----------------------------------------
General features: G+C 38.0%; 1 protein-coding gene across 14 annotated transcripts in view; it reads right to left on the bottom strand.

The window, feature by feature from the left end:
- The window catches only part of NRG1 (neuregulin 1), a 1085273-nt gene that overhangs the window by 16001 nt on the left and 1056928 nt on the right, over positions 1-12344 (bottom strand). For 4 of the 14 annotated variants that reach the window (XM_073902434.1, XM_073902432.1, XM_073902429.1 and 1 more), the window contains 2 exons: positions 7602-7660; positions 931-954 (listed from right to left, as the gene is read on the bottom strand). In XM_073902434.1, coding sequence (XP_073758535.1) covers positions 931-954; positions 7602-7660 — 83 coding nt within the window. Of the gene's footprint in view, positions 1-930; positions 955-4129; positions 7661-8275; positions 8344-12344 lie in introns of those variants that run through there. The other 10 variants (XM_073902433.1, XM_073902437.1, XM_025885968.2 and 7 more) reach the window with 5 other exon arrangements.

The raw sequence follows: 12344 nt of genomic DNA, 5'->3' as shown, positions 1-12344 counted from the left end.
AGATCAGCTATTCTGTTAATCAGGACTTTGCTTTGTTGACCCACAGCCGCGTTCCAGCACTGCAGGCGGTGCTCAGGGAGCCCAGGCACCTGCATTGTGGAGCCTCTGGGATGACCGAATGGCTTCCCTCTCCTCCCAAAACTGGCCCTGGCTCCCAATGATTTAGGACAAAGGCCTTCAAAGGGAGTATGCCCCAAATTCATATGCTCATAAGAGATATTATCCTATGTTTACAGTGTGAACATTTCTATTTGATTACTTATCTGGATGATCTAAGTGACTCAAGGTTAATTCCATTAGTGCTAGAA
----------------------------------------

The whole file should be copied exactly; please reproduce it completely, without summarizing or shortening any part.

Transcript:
General features: G+C 38.0%; 1 protein-coding gene across 14 annotated transcripts in view; it reads right to left on the bottom strand.

The window, feature by feature from the left end:
- The window catches only part of NRG1 (neuregulin 1), a 1085273-nt gene that overhangs the window by 16001 nt on the left and 1056928 nt on the right, over positions 1-12344 (bottom strand). For 4 of the 14 annotated variants that reach the window (XM_073902434.1, XM_073902432.1, XM_073902429.1 and 1 more), the window contains 2 exons: positions 7602-7660; positions 931-954 (listed from right to left, as the gene is read on the bottom strand). In XM_073902434.1, coding sequence (XP_073758535.1) covers positions 931-954; positions 7602-7660 — 83 coding nt within the window. Of the gene's footprint in view, positions 1-930; positions 955-4129; positions 7661-8275; positions 8344-12344 lie in introns of those variants that run through there. The other 10 variants (XM_073902433.1, XM_073902437.1, XM_025885968.2 and 7 more) reach the window with 5 other exon arrangements.

The raw sequence follows: 12344 nt of genomic DNA, 5'->3' as shown, positions 1-12344 counted from the left end.
AGATCAGCTATTCTGTTAATCAGGACTTTGCTTTGTTGACCCACAGCCGCGTTCCAGCACTGCAGGCGGTGCTCAGGGAGCCCAGGCACCTGCATTGTGGAGCCTCTGGGATGACCGAATGGCTTCCCTCTCCTCCCAAAACTGGCCCTGGCTCCCAATGATTTAGGACAAAGGCCTTCAAAGGGAGTATGCCCCAAATTCATATGCTCATAAGAGATATTATCCTATGTTTACAGTGTGAACATTTCTATTTGATTACTTATCTGGATGATCTAAGTGACTCAAGGTTAATTCCATTAGTGCTAGAA